Plantae > Tracheophyta > Magnoliopsida > Rosales > Rosaceae > Prunus > Prunus domestica
 

Prunus domestica (plum)

Wikipedia Abstract

Prunus domestica (sometimes referred to as Prunus × domestica) is a species of flowering plant in the family Rosaceae. A deciduous tree, it includes many varieties of the fruit trees known as plums in English, though not all plums belong to this species. The greengages and damsons also belong to subspecies of P. domestica. Its hybrid parentage is believed to be Prunus spinosa and Prunus cerasifera. This is the most commonly grown plum at least in Europe, and most prunes (dried plums) are made from fruits of this species.
View Wikipedia Record: Prunus domestica

Infraspecies

Attributes

Allergen Potential [1]  Medium-Low
Edible [2]  May be edible. See the Plants For A Future link below for details.
Flower Type [2]  Hermaphrodite
Hazards [2]  Although no specific mention has been seen for this species, it belongs to a genus where most, if not all members of the genus produce hydrogen cyanide, a poison that gives almonds their characteristic flavour. This toxin is found mainly in the leaves and seed and is readily detected by its bitter taste. It is usually present in too small a quantity to do any harm but any very bitter seed or fruit should not be eaten. In small quantities, hydrogen cyanide has been shown to stimulate respiration and improve digestion, it is also claimed to be of benefit in the treatment of cancer. In excess, however, it can cause respiratory failure and even death.
Leaf Type [2]  Deciduous
Lifespan [3]  Perennial
Pollinators [2]  Insects, Lepidoptera
Specific Gravity [5]  0.5
Structure [2]  Tree
Usage [2]  A green dye can be obtained from the leaves; A dark grey to green dye can be obtained from the fruit; A yellow dye is obtained from the bark; A gum obtained from points of damage along the stem can be used as an adhesive; The ground up seeds are used cosmetically in the production of face-masks for dry skin; A semi-drying oil is obtained from the seed; No details of its uses. Wood - hard, compact. Used for musical instruments;
Height [2]  39 feet (12 m)
Width [2]  33 feet (10 m)
Light Preference [4]  Mostly Sunny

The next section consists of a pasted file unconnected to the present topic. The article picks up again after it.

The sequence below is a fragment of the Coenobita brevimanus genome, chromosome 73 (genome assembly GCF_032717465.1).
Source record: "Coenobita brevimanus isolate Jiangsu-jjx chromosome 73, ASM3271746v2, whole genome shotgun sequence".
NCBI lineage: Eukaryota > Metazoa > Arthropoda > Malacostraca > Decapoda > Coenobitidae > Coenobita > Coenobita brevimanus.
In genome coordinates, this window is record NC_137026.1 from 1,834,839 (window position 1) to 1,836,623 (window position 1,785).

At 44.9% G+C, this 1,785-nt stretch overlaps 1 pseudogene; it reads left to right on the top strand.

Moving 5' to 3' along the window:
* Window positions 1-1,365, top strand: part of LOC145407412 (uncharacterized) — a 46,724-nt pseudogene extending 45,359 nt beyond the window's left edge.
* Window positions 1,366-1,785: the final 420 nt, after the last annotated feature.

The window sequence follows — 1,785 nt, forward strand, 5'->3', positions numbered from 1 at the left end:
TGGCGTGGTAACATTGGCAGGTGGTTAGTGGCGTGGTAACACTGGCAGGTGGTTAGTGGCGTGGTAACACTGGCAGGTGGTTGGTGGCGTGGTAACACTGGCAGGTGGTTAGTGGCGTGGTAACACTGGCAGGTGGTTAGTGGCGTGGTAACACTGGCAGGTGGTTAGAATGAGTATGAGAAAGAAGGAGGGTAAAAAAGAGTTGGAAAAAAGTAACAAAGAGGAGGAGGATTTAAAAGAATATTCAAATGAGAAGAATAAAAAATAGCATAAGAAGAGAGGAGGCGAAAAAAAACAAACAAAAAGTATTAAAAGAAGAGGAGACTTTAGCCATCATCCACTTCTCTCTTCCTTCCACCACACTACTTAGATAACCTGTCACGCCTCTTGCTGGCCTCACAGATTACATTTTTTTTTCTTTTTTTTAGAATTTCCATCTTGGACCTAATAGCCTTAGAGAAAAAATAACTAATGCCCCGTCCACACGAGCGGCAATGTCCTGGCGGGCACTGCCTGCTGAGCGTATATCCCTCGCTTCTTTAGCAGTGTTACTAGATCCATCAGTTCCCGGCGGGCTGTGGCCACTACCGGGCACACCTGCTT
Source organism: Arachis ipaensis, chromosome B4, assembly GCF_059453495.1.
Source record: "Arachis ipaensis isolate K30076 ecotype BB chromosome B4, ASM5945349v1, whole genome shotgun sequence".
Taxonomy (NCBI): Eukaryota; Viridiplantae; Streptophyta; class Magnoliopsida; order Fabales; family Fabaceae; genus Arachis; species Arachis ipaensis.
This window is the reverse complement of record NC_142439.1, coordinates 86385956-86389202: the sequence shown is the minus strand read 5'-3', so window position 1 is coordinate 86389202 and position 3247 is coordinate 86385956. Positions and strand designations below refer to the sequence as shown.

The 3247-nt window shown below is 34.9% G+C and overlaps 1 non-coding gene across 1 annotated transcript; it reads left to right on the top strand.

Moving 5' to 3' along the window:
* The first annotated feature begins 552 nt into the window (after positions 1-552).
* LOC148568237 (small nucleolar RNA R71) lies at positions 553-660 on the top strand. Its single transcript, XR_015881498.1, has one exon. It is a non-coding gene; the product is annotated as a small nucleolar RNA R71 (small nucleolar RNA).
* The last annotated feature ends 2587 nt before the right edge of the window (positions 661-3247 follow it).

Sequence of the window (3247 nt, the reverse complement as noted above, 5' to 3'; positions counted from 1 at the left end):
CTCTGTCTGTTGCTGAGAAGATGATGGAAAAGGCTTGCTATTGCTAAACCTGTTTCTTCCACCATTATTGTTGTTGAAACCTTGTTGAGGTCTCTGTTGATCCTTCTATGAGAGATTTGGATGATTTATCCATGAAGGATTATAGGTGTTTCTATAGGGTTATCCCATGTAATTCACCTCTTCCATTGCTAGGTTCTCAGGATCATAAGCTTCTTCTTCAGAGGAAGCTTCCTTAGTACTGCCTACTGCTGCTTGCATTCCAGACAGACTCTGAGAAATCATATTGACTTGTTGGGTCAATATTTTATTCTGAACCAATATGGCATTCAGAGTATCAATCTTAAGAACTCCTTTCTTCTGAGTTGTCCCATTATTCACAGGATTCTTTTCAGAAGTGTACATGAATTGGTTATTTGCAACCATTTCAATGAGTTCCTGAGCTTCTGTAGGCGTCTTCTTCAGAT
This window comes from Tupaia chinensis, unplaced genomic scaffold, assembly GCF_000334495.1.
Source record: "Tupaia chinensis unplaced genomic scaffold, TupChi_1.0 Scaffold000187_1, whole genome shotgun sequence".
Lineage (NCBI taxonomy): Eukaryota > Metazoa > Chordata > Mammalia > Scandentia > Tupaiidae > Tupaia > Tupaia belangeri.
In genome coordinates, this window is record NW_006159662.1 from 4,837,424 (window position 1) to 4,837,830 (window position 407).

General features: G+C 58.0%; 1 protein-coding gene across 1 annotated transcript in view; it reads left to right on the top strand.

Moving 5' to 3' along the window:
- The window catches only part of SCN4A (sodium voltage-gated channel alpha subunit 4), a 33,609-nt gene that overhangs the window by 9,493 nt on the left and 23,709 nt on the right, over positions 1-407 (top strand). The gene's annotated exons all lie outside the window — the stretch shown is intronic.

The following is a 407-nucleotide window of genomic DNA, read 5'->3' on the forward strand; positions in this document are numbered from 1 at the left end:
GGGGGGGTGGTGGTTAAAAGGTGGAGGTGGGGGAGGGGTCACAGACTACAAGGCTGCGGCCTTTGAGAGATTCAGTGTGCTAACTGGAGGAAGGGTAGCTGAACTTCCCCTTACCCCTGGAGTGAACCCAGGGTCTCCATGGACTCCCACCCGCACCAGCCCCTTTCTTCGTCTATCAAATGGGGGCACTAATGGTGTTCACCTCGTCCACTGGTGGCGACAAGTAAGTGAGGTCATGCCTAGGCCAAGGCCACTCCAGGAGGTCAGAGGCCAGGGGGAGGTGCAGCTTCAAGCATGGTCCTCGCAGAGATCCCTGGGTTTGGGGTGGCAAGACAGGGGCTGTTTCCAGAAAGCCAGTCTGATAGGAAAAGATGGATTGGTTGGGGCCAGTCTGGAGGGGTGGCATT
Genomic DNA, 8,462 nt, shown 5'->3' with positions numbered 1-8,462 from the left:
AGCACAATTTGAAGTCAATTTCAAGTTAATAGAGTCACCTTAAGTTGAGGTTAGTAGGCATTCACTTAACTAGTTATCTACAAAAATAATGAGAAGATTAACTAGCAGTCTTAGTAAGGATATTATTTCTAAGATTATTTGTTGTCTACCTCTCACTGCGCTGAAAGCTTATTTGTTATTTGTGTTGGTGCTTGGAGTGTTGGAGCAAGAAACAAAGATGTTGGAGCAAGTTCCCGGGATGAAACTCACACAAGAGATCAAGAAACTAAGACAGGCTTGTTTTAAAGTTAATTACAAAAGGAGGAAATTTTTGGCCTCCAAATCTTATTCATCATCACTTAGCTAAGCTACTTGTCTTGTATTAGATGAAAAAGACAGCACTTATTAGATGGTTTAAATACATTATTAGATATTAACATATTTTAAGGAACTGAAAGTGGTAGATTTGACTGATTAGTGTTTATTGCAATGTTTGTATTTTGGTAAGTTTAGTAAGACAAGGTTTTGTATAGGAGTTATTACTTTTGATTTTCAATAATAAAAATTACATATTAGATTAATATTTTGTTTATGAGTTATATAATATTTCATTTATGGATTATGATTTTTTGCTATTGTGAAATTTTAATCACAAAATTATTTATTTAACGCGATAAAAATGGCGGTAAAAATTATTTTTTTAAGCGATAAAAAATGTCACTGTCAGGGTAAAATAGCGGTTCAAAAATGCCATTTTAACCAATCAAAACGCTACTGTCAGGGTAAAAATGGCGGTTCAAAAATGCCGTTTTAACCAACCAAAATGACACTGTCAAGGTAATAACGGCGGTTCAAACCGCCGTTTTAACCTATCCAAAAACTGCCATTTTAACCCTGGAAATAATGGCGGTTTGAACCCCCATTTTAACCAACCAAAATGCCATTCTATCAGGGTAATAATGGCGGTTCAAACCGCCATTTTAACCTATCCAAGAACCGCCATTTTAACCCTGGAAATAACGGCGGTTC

Soil Acidity [4]  Neutral
Soil Fertility [4]  Intermediate
Soil Moisture [4]  Moist
View Plants For A Future Record : Prunus domestica

Protected Areas

Emblem of

China
Taiwan, Province Of China

Predators

Consumers

Distribution

External References

USDA Plant Profile

Photos

Citations

Attributes / relations provided by
1Derived from Allergy-Free Gardening OPALS™, Thomas Leo Ogren (2000)
2Plants For A Future licensed under a Creative Commons License
3PLANTATT - Attributes of British and Irish Plants: Status, Size, Life History, Geography and Habitats, M. O. Hill, C. D. Preston & D. B. Roy, Biological Records Centre, NERC Centre for Ecology and Hydrology (2004)
4ECOFACT 2a Technical Annex - Ellenberg’s indicator values for British Plants, M O Hill, J O Mountford, D B Roy & R G H Bunce (1999)
5Forest Inventory and Analysis DB version 5.1, May 4, 2013, U.S. Forest Service
6HOSTS - a Database of the World's Lepidopteran Hostplants Gaden S. Robinson, Phillip R. Ackery, Ian J. Kitching, George W. Beccaloni AND Luis M. Hernández
7Ben-Dov, Y., Miller, D.R. & Gibson, G.A.P. ScaleNet 4 November 2009
8Biological Records Centre Database of Insects and their Food Plants
9Jorrit H. Poelen, James D. Simons and Chris J. Mungall. (2014). Global Biotic Interactions: An open infrastructure to share and analyze species-interaction datasets. Ecological Informatics.
10Norrbom, A.L. 2004. Fruit fly (Tephritidae) host plant database. Version Nov, 2004.
11New Zealand Institute for Plant & Food Research Plant-SyNZ™ database
12NOTES ON THE DIET OF THE CRIMSON-COLLARED GROSBEAK (RHODOTHRAUPIS CELAENO) IN NORTHEASTERN MEXICO, Jack Clinton Eitniear & Alvaro Aragon Tapia, ORNITOLOGIA NEOTROPICAL 11: 363–364, 2000
13Species Interactions of Australia Database, Atlas of Living Australia, Version ala-csv-2012-11-19
Abstract provided by DBpedia licensed under a Creative Commons License